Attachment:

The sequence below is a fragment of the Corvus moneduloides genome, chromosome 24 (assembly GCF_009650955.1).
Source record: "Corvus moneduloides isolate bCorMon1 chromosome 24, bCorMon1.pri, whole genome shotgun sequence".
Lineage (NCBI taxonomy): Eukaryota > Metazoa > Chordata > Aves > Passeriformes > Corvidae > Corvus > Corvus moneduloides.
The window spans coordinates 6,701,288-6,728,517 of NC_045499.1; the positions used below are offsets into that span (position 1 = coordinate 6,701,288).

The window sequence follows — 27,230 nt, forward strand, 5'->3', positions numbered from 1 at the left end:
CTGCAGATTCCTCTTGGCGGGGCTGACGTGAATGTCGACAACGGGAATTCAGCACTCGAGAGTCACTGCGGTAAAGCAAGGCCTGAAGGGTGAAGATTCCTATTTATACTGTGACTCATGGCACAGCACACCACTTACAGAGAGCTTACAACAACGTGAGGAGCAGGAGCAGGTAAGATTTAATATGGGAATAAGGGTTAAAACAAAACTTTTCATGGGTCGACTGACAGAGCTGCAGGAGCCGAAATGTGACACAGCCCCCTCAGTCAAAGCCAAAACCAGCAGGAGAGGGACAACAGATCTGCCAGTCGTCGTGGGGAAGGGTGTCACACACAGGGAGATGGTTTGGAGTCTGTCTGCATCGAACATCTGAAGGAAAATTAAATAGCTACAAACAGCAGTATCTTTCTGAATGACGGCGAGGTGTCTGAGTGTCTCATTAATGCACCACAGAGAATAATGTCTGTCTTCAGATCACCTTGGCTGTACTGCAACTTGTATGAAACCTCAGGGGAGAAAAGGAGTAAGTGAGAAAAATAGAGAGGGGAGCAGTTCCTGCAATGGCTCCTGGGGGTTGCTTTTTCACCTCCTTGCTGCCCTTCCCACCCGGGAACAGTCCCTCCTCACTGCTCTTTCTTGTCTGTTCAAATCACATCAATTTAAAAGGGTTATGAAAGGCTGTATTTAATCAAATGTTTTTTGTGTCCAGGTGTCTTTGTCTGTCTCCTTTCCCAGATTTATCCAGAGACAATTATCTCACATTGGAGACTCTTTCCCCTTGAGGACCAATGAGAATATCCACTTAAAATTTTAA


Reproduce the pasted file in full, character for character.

The sequence below is a fragment of the Corvus moneduloides genome, chromosome 24 (assembly GCF_009650955.1).
Source record: "Corvus moneduloides isolate bCorMon1 chromosome 24, bCorMon1.pri, whole genome shotgun sequence".
Lineage (NCBI taxonomy): Eukaryota > Metazoa > Chordata > Aves > Passeriformes > Corvidae > Corvus > Corvus moneduloides.
The window spans coordinates 6,701,288-6,728,517 of NC_045499.1; the positions used below are offsets into that span (position 1 = coordinate 6,701,288).

The window sequence follows — 27,230 nt, forward strand, 5'->3', positions numbered from 1 at the left end:
CTGCAGATTCCTCTTGGCGGGGCTGACGTGAATGTCGACAACGGGAATTCAGCACTCGAGAGTCACTGCGGTAAAGCAAGGCCTGAAGGGTGAAGATTCCTATTTATACTGTGACTCATGGCACAGCACACCACTTACAGAGAGCTTACAACAACGTGAGGAGCAGGAGCAGGTAAGATTTAATATGGGAATAAGGGTTAAAACAAAACTTTTCATGGGTCGACTGACAGAGCTGCAGGAGCCGAAATGTGACACAGCCCCCTCAGTCAAAGCCAAAACCAGCAGGAGAGGGACAACAGATCTGCCAGTCGTCGTGGGGAAGGGTGTCACACACAGGGAGATGGTTTGGAGTCTGTCTGCATCGAACATCTGAAGGAAAATTAAATAGCTACAAACAGCAGTATCTTTCTGAATGACGGCGAGGTGTCTGAGTGTCTCATTAATGCACCACAGAGAATAATGTCTGTCTTCAGATCACCTTGGCTGTACTGCAACTTGTATGAAACCTCAGGGGAGAAAAGGAGTAAGTGAGAAAAATAGAGAGGGGAGCAGTTCCTGCAATGGCTCCTGGGGGTTGCTTTTTCACCTCCTTGCTGCCCTTCCCACCCGGGAACAGTCCCTCCTCACTGCTCTTTCTTGTCTGTTCAAATCACATCAATTTAAAAGGGTTATGAAAGGCTGTATTTAATCAAATGTTTTTTGTGTCCAGGTGTCTTTGTCTGTCTCCTTTCCCAGATTTATCCAGAGACAATTATCTCACATTGGAGACTCTTTCCCCTTGAGGACCAATGAGAATATCCACTTAAAATTTTAA